People like (Prof George) Kanyeihamba were unfortunately not convinced yet of the evils of the NRM. This (Gen David) Sejusa was on the margin, but closer to our side than Besigye. I used to get information about what happened in the Movement Caucus from Sserwanga. We pushed for the abolition of the Movement system. We presented the case for multi-partyism as strongly as possible and when the CA rejected multi-partyism we walked out of the deliberations during the CA, 68 of us.

DP will be 60 next month. Don’t you get a feeling it is considerably weakened?
You have got to see what has been happening to other parties. Tell me which political party has stood? Look at UPC, the power they had and everything. Where are they now? The reason is that these people don’t want political parties. They do everything to kill the parties, we just happen to survive.

The tragedy in Africa is that whoever takes power has to kill the old parties. Where is Kanu in Kenya? Where is Banda’s party in Malawi? Where is Nkrumah’s party in Ghana? The leaders in government, not all of them, but those who matter, don’t like political parties. You should read (Museveni’s) Sowing the Mastered Seed. He is very categorical. He criticises us for spearheading multi-partism. He is honest about it.

Now as a watcher of developments, where do you see the country headed?
For me, I don’t want that question of where do I see the country going. The point I have been making to you the young intelligencia is that it is a challenge. My role is to analyse things as I see them. I say that the struggle should continue. When I look at what role I have had to play, together with people like Ben Kiwanuka, Mulenga and others, I think we have played our part.

I think the situation would have been much worse if there was no Ben Kiwanuka or Mulenga. If he had been in power, it would have been much better, but what we contributed has been good. For the party, for democracy, for the country. I look at the Constitutional petitions I filed and won; the country would have been much worse if I hadn’t filed them.

Of course there are many pending matters which should be raised by you people. You can change things. Some of you have got friends in the military, in the government and so on. So if you are convinced the way we were, you tell them. For instance, we had a seminar on security in 1984 and I gave a paper on security in Gulu in which I criticised the use of the military for political purposes. The army commander in the area knew of it and he came to my hotel room to challenge me about it. I asked him how old he was and he said 36. He was a colonel. So I asked him, where are the colonels who were here under Obote I or under Idi Amin? He couldn’t show me any.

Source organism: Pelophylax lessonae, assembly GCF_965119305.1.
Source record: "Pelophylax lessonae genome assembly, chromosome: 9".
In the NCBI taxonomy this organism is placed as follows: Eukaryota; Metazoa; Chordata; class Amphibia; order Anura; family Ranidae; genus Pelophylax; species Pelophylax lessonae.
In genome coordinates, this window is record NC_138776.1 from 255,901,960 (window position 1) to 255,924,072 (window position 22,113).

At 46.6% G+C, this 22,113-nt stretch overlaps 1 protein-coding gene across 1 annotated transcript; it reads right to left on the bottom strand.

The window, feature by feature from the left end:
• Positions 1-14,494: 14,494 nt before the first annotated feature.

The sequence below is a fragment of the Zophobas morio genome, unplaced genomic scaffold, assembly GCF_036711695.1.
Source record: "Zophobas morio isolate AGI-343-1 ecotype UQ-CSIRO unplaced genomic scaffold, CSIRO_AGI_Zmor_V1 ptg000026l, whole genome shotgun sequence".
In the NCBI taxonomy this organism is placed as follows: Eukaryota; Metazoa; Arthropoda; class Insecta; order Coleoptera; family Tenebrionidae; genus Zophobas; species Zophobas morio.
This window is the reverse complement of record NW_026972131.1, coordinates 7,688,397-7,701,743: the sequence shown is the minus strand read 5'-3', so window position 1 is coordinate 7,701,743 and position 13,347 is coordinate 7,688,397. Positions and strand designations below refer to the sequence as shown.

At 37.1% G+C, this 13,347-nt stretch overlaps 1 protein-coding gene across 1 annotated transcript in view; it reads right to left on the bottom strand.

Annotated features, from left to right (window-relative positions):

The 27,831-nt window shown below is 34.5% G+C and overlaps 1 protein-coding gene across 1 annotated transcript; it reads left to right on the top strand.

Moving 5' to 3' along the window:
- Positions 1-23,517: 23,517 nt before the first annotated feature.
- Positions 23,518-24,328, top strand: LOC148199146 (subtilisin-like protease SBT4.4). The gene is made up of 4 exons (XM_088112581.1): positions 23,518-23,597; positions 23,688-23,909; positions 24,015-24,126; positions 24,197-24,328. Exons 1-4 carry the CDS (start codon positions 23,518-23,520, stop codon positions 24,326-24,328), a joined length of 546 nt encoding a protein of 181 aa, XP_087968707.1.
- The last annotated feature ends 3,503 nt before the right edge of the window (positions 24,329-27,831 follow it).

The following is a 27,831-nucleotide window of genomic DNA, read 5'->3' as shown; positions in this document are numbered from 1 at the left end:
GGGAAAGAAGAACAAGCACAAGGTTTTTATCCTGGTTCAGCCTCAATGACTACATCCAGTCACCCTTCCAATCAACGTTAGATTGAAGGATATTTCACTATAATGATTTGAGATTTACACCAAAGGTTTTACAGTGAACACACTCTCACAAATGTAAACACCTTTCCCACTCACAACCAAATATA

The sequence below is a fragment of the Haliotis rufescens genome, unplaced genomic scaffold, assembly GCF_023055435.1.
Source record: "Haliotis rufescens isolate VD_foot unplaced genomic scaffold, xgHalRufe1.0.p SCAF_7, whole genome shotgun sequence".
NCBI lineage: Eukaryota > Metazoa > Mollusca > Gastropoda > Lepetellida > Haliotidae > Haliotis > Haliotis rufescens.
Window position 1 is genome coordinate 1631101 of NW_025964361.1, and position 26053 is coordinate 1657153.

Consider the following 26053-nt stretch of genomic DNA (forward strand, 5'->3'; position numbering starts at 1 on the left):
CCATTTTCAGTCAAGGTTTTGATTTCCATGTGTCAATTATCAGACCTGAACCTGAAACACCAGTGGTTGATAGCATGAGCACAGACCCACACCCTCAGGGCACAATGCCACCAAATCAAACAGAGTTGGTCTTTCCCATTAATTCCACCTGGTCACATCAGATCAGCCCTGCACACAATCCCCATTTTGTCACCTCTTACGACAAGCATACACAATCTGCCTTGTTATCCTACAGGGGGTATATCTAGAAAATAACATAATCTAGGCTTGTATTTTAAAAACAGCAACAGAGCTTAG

They had either been killed or they were in exile. I said to him, if you go out there you will find retired priests, retired doctors, retired teachers, why is the life expectancy of you soldiers so short? I told him that I wanted to see him around after 20 years and that the only way he would be around was if he did not allow the regime of the day to use him to do wrong things.

Any clear pointers as to where the country is headed?
Well, let me say this. Whatever we have gained on the democracy front has come at a heavy cost. But, unfortunately, there are signs that suggest that the gains we have made are reversible. I will offer examples. The retention of the Movement Act (1997) in our Statute books is a constant reminder that we could slide back into a monolithic state. Also, the retention, in their present form, of Articles 69 and 74 of the Constitution, which do not completely guarantee multiparty politics, is another sad reminder.

There is also Article 78 of the Constitution which allows serving military officers to become full-fledged MPs with voting rights. There are provisions in the UPDF Act in which the UPDF retains, intact, the composition and powers of its precursor, the NRA, including operating a parallel court system to the civilian judiciary which has powers to even condemn an accused person to death. These and other things worry me.